Bob Herman, a St. Louis attorney specializing in constitutional law, says the city school district has not flouted the law. "I don't see a constitutional problem with it," he says. "I see reasons they shouldn't do it, in that it's very shortsighted. They'll create a white elephant, because what else are you going to use a school for?"

Wallace says it's too soon to rule out the possibility that old buildings might someday house the district's own sponsored charter schools — it's done in New Orleans, where the new superintendent Dr. Kelvin Adams last worked. "If we do have the opportunity to turn some buildings into our own charters, it wouldn't make sense to sell a bunch of them now," says Wallace.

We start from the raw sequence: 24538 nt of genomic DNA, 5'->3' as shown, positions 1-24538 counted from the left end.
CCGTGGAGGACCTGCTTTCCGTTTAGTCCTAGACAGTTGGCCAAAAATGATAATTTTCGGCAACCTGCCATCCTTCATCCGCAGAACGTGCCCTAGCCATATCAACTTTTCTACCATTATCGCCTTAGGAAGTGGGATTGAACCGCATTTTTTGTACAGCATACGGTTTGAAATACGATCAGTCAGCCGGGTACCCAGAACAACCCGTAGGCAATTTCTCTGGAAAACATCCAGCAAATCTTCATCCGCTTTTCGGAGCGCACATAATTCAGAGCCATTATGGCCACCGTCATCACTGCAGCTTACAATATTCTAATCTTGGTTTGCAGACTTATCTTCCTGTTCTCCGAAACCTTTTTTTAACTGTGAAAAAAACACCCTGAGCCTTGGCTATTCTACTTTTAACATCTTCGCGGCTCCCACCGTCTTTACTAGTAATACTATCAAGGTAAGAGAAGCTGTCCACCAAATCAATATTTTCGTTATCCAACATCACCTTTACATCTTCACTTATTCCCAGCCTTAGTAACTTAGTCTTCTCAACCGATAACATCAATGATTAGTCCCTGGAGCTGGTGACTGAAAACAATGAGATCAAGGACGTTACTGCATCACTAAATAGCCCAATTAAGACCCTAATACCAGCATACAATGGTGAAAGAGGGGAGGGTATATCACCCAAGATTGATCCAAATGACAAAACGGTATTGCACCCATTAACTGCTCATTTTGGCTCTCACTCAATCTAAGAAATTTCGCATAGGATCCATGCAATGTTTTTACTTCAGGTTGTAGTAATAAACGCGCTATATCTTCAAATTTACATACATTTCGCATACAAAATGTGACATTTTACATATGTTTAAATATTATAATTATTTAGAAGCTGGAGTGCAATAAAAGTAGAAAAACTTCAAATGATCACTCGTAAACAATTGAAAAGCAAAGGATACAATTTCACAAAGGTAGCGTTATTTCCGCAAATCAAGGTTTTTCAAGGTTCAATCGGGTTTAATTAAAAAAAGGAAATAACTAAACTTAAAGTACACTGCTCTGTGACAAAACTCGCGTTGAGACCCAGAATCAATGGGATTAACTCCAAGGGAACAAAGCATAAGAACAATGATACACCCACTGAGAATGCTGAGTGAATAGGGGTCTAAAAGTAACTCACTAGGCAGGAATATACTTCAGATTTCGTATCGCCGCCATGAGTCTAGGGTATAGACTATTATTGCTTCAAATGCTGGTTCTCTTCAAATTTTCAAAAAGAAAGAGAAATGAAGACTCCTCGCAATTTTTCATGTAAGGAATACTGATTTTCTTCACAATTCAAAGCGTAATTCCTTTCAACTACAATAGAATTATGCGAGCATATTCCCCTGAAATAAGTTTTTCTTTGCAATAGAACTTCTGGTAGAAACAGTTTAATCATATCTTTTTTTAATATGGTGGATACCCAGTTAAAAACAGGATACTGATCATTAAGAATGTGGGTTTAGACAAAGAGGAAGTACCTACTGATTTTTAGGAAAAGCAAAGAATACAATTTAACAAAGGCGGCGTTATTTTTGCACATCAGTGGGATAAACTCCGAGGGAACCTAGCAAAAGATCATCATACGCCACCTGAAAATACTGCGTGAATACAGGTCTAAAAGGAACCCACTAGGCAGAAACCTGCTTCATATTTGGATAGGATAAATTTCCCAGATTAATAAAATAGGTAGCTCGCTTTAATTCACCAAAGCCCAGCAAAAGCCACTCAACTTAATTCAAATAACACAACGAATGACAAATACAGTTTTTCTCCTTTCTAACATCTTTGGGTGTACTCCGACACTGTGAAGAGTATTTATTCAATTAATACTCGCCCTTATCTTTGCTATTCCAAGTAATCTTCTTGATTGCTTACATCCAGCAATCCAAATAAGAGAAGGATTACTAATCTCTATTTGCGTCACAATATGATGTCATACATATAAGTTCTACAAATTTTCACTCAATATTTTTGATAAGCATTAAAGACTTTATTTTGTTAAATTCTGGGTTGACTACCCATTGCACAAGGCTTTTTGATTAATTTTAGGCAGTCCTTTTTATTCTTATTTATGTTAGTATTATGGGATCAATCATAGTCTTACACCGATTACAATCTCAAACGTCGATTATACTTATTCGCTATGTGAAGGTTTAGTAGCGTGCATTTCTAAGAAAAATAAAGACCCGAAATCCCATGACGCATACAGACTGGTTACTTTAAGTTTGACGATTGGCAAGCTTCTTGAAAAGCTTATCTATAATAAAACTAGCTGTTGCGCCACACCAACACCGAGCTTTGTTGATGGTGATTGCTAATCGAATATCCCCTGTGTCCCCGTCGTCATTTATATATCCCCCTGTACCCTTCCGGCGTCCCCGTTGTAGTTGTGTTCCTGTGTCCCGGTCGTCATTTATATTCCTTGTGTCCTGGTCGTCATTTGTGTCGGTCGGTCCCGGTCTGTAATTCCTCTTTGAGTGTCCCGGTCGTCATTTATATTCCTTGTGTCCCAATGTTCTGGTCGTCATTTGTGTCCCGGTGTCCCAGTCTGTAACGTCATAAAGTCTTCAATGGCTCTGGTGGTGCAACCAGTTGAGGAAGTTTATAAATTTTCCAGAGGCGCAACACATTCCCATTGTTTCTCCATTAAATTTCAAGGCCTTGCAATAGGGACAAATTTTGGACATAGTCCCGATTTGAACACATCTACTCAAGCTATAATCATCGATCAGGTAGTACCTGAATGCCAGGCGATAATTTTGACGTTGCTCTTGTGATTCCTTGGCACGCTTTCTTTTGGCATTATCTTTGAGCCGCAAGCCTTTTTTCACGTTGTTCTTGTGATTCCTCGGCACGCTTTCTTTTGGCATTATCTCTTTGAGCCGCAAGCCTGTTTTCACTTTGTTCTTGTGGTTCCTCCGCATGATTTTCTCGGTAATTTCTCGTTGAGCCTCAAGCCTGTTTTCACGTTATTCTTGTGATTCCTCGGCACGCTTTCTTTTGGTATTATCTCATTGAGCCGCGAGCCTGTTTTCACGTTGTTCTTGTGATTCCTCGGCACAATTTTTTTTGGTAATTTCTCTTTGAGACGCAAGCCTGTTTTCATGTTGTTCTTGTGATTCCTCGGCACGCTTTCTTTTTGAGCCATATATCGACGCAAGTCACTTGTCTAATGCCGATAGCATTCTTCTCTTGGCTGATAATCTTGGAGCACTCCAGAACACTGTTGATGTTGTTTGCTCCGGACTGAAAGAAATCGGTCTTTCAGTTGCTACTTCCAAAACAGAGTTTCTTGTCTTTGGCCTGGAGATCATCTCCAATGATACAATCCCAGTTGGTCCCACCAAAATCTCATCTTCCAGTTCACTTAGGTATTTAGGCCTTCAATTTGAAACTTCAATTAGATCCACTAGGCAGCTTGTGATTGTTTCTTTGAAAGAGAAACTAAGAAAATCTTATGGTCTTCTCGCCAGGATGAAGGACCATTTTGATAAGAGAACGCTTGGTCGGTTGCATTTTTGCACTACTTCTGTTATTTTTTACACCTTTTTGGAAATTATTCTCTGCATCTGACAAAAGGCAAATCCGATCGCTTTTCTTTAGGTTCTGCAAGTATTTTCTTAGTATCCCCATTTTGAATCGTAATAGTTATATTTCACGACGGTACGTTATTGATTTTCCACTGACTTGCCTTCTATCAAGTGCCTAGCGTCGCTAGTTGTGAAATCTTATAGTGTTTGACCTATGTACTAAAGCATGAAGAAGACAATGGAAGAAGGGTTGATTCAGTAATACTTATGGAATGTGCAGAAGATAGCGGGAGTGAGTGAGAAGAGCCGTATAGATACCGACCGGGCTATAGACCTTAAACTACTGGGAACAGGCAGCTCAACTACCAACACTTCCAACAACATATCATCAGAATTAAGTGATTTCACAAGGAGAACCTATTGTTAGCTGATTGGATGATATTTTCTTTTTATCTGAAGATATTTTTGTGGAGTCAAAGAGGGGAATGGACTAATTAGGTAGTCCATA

Still, opponents hope the SAB has a change of heart, especially if the Missouri Senate approves a resolution urging a reversal of the policy, which state senators Jim Lembke and Jeff Smith introduced last week. "I suspect that if they do not willingly change the policy, that there may be some legislation to require that it be done," says Franc Flotron, a charter schools lobbyist.

Rhonda Broussard hoped the Hodgen building would house a charter school.
Jennifer Silverberg
Rhonda Broussard hoped the Hodgen building would house a charter school.

Broussard says she will open this fall — no matter what — likely in a Forest Park Southeast commercial rehab. "The mantra is: Our school is not our building. Repeat that. Inhale. Exhale. But all things being equal, we'd rather our school be nestled in a neighborhood."

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